Nora Holt (1885- 1974): An accomplished singer, composer, and music critic, she was the first African-American to receive a master’s degree in the United States.
Florence Price (1887-1953): The first African-American woman to be recognized as a symphonic composer, and have a composition played by a major orchestra. In 1932 she composed Symphony in E minor and in 1933 it was performed by Chicago Symphony Orchestra.
Shirley Graham Du Bois (1896-1977): The first African American woman to compose an opera for a major professional opera company. Tom Tom: An Epic of Music and the Negro was written and performed by The Stadium Opera Company in 1932.
Margaret Bonds (1913-1972): One of the first African-American composers and performers to gain national recognition in the United States. Some of her pieces include The Negro Speaks of Rivers (1942), and Shakespeare in Harlem (1959).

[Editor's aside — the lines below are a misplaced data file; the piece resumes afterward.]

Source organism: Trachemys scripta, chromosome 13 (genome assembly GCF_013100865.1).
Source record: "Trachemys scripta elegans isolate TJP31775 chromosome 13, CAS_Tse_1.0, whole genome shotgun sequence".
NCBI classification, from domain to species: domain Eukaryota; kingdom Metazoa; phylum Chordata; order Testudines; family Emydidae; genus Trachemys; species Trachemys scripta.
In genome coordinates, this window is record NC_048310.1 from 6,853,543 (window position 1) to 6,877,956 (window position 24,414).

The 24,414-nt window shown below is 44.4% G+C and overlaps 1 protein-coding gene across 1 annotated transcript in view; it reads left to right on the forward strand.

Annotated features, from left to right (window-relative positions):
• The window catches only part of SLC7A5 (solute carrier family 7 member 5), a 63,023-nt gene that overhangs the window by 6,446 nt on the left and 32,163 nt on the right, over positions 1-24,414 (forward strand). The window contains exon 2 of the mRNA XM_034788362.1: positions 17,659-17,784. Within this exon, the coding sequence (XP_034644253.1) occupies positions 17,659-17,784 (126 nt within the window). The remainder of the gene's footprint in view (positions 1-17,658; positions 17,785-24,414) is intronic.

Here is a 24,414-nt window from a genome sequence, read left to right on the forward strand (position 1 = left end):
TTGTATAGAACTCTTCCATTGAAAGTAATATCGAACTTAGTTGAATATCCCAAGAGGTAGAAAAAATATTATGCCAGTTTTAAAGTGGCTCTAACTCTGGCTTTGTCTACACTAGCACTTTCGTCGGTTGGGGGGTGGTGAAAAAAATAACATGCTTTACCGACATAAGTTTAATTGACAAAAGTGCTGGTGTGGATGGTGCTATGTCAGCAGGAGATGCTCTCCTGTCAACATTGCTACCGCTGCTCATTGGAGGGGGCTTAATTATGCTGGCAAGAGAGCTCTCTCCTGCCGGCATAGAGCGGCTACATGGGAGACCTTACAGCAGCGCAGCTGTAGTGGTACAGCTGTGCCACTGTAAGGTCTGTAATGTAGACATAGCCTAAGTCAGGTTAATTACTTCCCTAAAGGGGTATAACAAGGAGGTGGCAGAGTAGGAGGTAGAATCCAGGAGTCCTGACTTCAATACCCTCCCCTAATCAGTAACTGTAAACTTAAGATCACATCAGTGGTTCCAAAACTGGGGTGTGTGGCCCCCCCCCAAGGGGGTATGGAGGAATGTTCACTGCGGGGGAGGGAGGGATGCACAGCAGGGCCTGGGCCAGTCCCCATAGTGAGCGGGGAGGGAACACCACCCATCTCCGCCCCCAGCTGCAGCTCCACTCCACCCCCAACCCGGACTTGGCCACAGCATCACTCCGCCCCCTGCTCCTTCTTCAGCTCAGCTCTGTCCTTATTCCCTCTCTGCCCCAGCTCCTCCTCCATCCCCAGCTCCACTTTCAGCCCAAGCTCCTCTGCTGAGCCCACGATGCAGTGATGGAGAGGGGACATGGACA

Julia Amanda Perry (1924-1979): Composer and teacher known for her fusion of black spiritual music and a neoclassical compositional style. Some of her compositions include Stabat Mater (1951) and The Cask of Amontillado (1954). Julia Perry’s Short Piece for Orchestra was recently performed by the Michigan Philharmonic as part of their Women Composer Series.
The last composer in the series will be Alice Gomez. Her compositions integrate both ethnic tradition with the universal language of classical music. Mixing extrinsic ideologies and culture with classical music is a technique used by many composers in history who helped reshape what classical music is today. The Michigan Philharmonic will be performing the World Premier of Alice Gomez’s 112 Degrees on April 1, 2017 as part of their Phil-Palooza Concert at 7:30 in the Plymouth Arts and Recreation Complex Gym in Plymouth.
And join us at The Village Theater at Cherry Hill in Canton this upcoming Saturday, February 11, at 7:30 for Couch Potato Pops (Favorite TV tunes) in celebration of Valentine’s weekend.